March 2, 2021

Walking the world

TV presenter and adventurer Julia Bradbury talks about her favourite walks and inspiring others to discover the great outdoors

Synonymous with walking, Julia Bradbury is frequently on the road. “It works in waves,” she says. “I’m involved in so many projects and causes that I’m always on the go!”

As a pioneer for outdoor exploration and adventure, the former Countryfile host has dedicated her career to sharing the planet’s best walks, “walking the walk” in some of the world’s most remarkable places, revealing well-and-little-known gems as she goes.

Her sun-drenched series around the glittering Greek islands saw her return to her roots. “I’ve a strong affinity with the islands –my mum’s Greek – so for her and I to end the series on Chios, where my grandparents are originally from, was so emotional.”

Bradbury’s passion for the great outdoors began as a six-year-old exploring the Peak District’s rugged green valleys with her father. “It began with those early walks and time in the garden with my mum,” she reveals. “Dovedale, Stanage Edge and Kinder Scout are all favourite places. Being outdoors at a young age gives you a sense of independence and develops resilience and awareness – skills you need for travel.”  

Devon – Courtesy of The Outdoor guide

Criss-crossing the country, Bradbury’s reputation as ‘the face of the outdoors’ began with her stunning series Wainwright Walks, following in the footsteps of legendary fell-walker and guidebook author Alfred Wainwright. “He really was one-of-a-kind… what a vision, what a legacy.” Shot in the Lake District, the show spawned a number of  series in search of Britain’s ‘Best Walks’.  

Bradbury’s big on how both travel and walking in the great outdoors can improve not just fitness, but mental wellbeing too.
“It’s fantastic exercise and great for the brain. For me, it’s a combination of mood elevation, embracing the elements, time to think, plus the physical elation of achieving a distance or mountain,” she explains. 

“I think you see places differently when exploring on foot, allowing real connections with places and people,” she explains. “Through the mental health charity MQ and Mountains for the Mind initiative, I’ve learned about the positive impacts of nature on our mental/emotional states, how being outdoors in nature can lift spirits, elevate mood, ease emotional pain, reduce anxiety and depression, and improve overall health.”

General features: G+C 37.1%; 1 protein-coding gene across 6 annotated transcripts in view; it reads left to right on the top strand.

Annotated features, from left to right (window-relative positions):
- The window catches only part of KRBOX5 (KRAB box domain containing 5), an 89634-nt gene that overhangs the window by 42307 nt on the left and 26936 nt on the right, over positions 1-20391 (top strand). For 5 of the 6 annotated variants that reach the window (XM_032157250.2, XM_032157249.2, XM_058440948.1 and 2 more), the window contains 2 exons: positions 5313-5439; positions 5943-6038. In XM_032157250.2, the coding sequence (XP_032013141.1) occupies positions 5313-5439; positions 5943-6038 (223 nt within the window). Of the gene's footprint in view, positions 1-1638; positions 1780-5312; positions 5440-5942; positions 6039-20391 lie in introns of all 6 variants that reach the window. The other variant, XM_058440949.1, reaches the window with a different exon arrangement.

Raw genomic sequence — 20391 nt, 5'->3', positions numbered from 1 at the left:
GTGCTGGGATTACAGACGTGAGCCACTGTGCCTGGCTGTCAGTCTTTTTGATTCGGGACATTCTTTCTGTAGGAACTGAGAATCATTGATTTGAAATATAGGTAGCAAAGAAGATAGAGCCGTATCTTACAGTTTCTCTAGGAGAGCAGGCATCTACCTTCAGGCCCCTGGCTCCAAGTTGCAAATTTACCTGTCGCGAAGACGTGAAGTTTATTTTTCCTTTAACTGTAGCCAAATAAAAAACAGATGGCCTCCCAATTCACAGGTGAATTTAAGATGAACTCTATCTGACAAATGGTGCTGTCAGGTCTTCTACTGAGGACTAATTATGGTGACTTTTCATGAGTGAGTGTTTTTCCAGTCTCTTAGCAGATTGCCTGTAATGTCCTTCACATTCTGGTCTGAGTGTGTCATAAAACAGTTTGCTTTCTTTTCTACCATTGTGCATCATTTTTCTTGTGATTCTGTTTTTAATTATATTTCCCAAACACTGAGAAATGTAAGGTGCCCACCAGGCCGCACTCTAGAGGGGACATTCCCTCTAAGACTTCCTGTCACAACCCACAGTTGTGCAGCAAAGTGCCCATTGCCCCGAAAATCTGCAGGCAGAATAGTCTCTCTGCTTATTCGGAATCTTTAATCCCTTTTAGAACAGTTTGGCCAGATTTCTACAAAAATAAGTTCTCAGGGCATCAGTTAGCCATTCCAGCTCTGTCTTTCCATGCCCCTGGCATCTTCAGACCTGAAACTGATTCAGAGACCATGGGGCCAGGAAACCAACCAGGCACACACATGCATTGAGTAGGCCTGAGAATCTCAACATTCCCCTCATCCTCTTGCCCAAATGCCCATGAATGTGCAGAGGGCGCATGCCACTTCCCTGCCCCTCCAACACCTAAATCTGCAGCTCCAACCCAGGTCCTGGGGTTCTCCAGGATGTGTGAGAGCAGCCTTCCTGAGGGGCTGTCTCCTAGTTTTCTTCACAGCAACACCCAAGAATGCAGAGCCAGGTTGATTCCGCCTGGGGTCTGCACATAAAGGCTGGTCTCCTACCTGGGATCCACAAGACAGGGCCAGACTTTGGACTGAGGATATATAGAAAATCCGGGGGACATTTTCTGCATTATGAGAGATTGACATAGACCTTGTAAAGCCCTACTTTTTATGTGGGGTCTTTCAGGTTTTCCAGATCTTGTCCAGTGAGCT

She also says her work is an opportunity to highlight issues around the world. “I think travel has to be sensitive and enriching. I truly believe that tourism can be a force for good, supporting local communities, raising awareness about our beautiful planet and the beautiful people who live on it.”

Bradbury has created one-stop-shop The Outdoor Guide, sharing her TV walks and more – so what are her favourites? “The Lake District’s Castle Crags for family fun, the South Downs’ Seven Sisters to enjoy the fresh sea breeze, and the Peaks’ accessible-to-all Monsal Trail,” she says. 

Malhadina_Estate, Portugal – Courtesy of The Outdoor guide

Her international travels have seen her trek up Iceland’s infamous Eyjafjallajökull volcano. “Iceland is a strange, gorgeous country. Incredibly peaceful – the Icelandic love life. The Laugavegur Trail is a world-class hiking experience, with extraordinary, constantly-shifting landscapes full of geysers, hot springs and glaciers,” she explains.  

Her epic European search for £10k Holiday Home scoured boltholes in Bulgaria, Spain, France and Hungary, before plumping for her northern Portuguese postcard-perfect pad, while countless charity challenges include trips from Kazakhstan, through Russia to Mongolia for Around the World in 80 Days for Children in Need. But Bradbury’s most memorable fundraising escapade is back in Blighty. “Sleeping rough on the streets of London for Sport Relief for a week changed the way I look at homelessness.”

Does she have any particular travel bugbears? “Single-use-plastic bags. Why?! Stop now! Use alternative tamper-proof options,” she demands. On track with carbon offsetting, the planet-protecting presenter plants trees in partnership with The Woodland Trust/Woodland Carbon scheme, and works closely with the Premier Paper Group, “encouraging everyone to do their ‘conscious, caring’ bit.”

Isle of Man – Courtesy of The Outdoor guide

Next up is the Balearics, depending on the coronavirus situation, plus several other exciting projects. “In the meantime,” she says, “I’m encouraging people to prioritise their physical and mental health and urge them to get cracking. Get outside – when and where possible – and enjoy the great outdoors. Stay safe, and keep walking!”